Sam Glassenberg: That’s the key insight. It’s all of this, any challenge, right? Dermatology is fairly obvious, right? You look at dermatology, I’m looking at skin, I’m trying to recognize what is it, how far along is it on different colors of skin, different skin tones. So, you know, you really like…there, it’s almost more literal. You can sort of see it. In other areas of medicine, it’s more difficult. So, in other areas of medicine, it may not be as obvious, but when you put some of the top video game designers in the country, you know, who’ve designed everything from, you know, Words with Friends to Call of Duty, now you start getting into some really interesting areas where you start understanding that, you know, managing a ventilator, that’s a rhythm game, right? Or, you know, interventional cardiology, that’s a physics puzzle.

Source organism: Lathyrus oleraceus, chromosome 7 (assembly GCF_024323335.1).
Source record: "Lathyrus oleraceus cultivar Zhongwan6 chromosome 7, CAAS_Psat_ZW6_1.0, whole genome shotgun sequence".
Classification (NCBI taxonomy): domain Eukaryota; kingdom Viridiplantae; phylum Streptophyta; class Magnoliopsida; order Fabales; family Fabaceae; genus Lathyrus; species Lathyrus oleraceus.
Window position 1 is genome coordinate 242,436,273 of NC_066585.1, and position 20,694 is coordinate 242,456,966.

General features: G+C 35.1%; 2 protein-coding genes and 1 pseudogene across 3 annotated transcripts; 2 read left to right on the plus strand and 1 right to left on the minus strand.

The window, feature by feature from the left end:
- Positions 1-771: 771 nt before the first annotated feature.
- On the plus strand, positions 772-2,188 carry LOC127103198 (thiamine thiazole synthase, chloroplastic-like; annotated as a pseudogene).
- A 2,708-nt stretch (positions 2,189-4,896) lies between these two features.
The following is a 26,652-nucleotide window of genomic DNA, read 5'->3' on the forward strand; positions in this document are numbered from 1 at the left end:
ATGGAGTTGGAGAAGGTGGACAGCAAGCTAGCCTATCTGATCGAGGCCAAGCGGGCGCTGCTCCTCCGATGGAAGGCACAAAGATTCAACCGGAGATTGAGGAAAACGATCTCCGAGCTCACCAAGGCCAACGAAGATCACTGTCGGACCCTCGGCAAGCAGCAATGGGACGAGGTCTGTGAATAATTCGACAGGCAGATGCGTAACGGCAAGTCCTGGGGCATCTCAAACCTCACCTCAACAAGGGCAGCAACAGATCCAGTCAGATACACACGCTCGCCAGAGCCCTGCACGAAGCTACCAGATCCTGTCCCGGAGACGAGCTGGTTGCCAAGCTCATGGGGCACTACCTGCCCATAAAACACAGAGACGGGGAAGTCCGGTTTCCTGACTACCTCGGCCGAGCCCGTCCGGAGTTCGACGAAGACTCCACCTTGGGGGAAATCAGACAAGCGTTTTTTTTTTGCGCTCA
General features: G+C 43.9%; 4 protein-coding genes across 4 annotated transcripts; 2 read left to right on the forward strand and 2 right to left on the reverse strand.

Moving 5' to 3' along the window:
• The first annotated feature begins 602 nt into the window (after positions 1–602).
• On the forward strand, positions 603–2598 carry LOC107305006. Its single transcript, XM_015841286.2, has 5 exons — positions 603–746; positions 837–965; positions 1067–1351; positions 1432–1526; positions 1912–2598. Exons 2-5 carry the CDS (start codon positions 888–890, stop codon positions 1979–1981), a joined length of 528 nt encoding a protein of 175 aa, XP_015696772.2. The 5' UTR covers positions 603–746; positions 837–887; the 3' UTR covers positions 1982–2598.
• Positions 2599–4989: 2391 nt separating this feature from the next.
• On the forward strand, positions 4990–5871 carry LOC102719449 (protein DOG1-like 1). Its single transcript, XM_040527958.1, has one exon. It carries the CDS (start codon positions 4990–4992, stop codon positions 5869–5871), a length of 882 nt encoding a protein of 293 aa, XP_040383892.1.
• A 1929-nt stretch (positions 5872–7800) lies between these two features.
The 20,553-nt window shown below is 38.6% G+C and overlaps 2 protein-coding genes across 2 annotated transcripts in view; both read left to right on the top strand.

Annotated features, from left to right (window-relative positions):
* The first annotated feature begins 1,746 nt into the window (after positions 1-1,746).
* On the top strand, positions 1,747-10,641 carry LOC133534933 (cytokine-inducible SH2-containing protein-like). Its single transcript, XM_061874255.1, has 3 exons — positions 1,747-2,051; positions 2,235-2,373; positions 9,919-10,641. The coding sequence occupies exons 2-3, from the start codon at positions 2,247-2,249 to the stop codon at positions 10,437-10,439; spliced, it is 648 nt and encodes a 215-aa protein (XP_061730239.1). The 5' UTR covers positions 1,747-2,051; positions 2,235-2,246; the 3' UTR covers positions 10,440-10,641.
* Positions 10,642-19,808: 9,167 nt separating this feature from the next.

Lauren: Okay. What do doctors cite for them as the most compelling takeaway from playing these games?

Sam Glassenberg: So, the most compelling takeaway from these games…it really depends on the doctor, right? So, for a lot of…you know, for a decent portion of our audience, it’s the ability to earn CME credit, right? So, instead of having to just, you know, watch a lecture and complete a multiple choice quiz, or read an article and complete a multiple choice quiz, which really doesn’t enhance or vet my skills as a surgeon, now I can go in and I can actually do a real case with interesting, rare complications and then be scored, not just on pure knowledge, but also be scored on blood loss and time and the decision-making that I’m making in the moment. So for, you know, a large portion of our audience, it’s being able to earn that CME credit through a much more fun, interesting, challenging, engaging modality. But we also have large portions of our audience that don’t even take the CME credit because maybe, you know, they earn CME through other means. They’re gonna attend the same conference every year and speak at it.